STEM Camp News
May 1, 2018

Survey reveals why girls do not enter STEM careers


A recent survey conducted by Canadian not for profit STEM Camp reveals the biggest reason for girls not pursuing STEM education is the stereotype of traditional perceived male roles vs female roles.


The survey was conducted in three hundred and sixty three (363) Canadian households as well as across social media channels. While the traditional role perception was revealed as the biggest obstacle (74.10%), girls’ interest in STEM careers in general was second (44.63%) followed by a lack of peer support (41.05%) with lack of support from Canada’s education system following closely behind (38.02%).


Moreover, results revealed that 23.14% of respondents felt that a lack of support from parents was the cause while 25.62% indicated a lack of career opportunities for women in STEM fields.


68.78% of responding parents indicated they would encourage their sons to pursue a career in a STEM-related field, while 72.53% of parents would encourage their daughters to pursue STEM-related careers. Why is this different? Interesting to note that more parents would encourage their daughters yet enrolments in STEM-related programs show traditionally that more boys participate. Another interesting result revealed that 99.17% of parents acknowledged that a solid education in STEM subjects will be important to their child’s future. Even though they recognize this fact, the number is still lower for encouraging their sons and daughters to participate in STEM activities.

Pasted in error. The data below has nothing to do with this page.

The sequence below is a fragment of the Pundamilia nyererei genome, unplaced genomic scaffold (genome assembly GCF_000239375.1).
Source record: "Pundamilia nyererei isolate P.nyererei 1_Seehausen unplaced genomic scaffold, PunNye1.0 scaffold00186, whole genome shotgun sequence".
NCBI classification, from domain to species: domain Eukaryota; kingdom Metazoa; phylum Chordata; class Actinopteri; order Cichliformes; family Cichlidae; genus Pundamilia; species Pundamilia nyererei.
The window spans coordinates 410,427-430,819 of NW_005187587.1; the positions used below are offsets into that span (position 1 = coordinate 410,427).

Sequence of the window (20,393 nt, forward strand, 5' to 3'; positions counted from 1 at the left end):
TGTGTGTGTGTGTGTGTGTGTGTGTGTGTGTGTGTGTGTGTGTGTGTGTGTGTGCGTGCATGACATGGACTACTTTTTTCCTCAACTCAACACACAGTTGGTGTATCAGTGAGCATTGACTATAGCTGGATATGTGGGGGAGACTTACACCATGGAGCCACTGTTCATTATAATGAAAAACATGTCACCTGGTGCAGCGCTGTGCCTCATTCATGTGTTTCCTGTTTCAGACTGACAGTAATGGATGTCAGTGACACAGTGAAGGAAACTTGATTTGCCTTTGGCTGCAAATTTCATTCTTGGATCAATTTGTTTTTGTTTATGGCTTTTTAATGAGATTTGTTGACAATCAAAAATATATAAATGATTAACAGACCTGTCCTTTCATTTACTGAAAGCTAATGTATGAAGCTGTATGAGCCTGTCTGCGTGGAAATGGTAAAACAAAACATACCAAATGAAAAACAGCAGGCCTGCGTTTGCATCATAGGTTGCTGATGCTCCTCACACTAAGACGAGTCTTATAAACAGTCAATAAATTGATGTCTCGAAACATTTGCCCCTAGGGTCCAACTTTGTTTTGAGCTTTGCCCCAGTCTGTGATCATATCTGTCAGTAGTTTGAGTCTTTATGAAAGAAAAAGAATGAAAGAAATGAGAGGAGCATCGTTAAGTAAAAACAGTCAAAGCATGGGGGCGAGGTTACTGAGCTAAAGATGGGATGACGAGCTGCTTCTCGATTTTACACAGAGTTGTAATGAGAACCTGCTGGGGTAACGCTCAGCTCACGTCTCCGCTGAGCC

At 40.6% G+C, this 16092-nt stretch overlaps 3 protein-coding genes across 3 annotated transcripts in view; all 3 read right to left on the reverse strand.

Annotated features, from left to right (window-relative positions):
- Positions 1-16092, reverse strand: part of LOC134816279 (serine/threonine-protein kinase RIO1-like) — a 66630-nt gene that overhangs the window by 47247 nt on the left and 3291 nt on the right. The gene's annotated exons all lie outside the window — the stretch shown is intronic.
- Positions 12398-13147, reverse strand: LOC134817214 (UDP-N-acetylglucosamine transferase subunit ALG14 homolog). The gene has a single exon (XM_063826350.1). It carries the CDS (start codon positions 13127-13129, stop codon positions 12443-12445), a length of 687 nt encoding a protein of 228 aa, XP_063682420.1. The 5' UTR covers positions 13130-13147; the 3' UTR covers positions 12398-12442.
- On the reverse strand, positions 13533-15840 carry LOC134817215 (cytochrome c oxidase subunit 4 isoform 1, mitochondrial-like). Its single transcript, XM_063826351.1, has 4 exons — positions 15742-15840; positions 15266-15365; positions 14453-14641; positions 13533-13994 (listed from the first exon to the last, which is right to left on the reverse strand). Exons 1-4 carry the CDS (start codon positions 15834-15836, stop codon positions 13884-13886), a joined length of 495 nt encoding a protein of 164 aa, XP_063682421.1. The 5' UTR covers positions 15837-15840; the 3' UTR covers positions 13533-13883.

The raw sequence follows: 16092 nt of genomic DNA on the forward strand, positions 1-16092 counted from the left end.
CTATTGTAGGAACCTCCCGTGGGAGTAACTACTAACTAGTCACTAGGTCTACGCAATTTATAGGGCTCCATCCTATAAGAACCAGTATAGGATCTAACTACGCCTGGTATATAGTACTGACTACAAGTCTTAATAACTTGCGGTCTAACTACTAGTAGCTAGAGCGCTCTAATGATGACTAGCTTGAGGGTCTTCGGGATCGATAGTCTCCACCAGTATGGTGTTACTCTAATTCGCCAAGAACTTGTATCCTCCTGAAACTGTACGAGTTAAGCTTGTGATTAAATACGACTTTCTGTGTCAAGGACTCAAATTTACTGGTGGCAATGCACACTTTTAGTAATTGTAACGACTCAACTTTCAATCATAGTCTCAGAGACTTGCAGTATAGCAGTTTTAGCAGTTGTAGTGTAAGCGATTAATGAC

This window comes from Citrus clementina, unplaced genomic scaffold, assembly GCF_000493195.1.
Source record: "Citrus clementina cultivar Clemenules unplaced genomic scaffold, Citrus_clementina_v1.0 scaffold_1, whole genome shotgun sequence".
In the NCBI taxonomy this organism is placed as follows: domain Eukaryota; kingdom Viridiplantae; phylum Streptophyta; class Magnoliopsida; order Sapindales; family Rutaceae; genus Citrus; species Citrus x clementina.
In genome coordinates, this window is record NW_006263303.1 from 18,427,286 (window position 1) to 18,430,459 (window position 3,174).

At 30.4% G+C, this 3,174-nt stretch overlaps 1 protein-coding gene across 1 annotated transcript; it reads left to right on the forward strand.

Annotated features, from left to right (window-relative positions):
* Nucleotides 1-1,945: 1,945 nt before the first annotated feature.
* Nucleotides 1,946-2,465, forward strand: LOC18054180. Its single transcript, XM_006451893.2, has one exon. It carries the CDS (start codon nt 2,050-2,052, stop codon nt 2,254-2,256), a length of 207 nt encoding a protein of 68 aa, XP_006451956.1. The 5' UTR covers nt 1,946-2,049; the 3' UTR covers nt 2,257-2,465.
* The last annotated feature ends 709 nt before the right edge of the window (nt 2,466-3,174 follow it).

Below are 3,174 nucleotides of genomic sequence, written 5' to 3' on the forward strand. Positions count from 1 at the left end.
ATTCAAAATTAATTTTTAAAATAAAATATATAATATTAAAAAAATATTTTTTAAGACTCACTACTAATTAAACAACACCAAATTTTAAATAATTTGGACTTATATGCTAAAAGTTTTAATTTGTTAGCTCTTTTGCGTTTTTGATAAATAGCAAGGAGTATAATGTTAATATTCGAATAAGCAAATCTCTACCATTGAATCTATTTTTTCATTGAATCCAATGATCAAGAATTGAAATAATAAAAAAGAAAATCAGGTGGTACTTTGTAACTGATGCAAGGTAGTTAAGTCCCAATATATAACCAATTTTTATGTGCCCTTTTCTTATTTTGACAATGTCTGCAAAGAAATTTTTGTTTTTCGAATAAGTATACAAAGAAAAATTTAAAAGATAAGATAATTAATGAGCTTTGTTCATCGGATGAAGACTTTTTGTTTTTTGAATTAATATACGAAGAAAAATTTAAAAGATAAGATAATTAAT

While the sample size is small, STEM Camp CEO and Founder Kevin Cougler, believes it is indicative of a trend in Canadian society that has the importance of STEM education receiving more attention. “When the Government of Canada attaches enough importance to STEM education by putting it in the last two national budgets, people take notice” says Cougler. “The challenge now will be to find ways to encourage our girls and boys to participate in as many STEM-based programs and activities as possible”. 


The fact that girls aren’t entering STEM education because of perceived pink and blue jobs leads Cougler to believe that the issue permeates society at all levels starting in the home, in the content we bring into the home, and the messaging in our educational facilities. 





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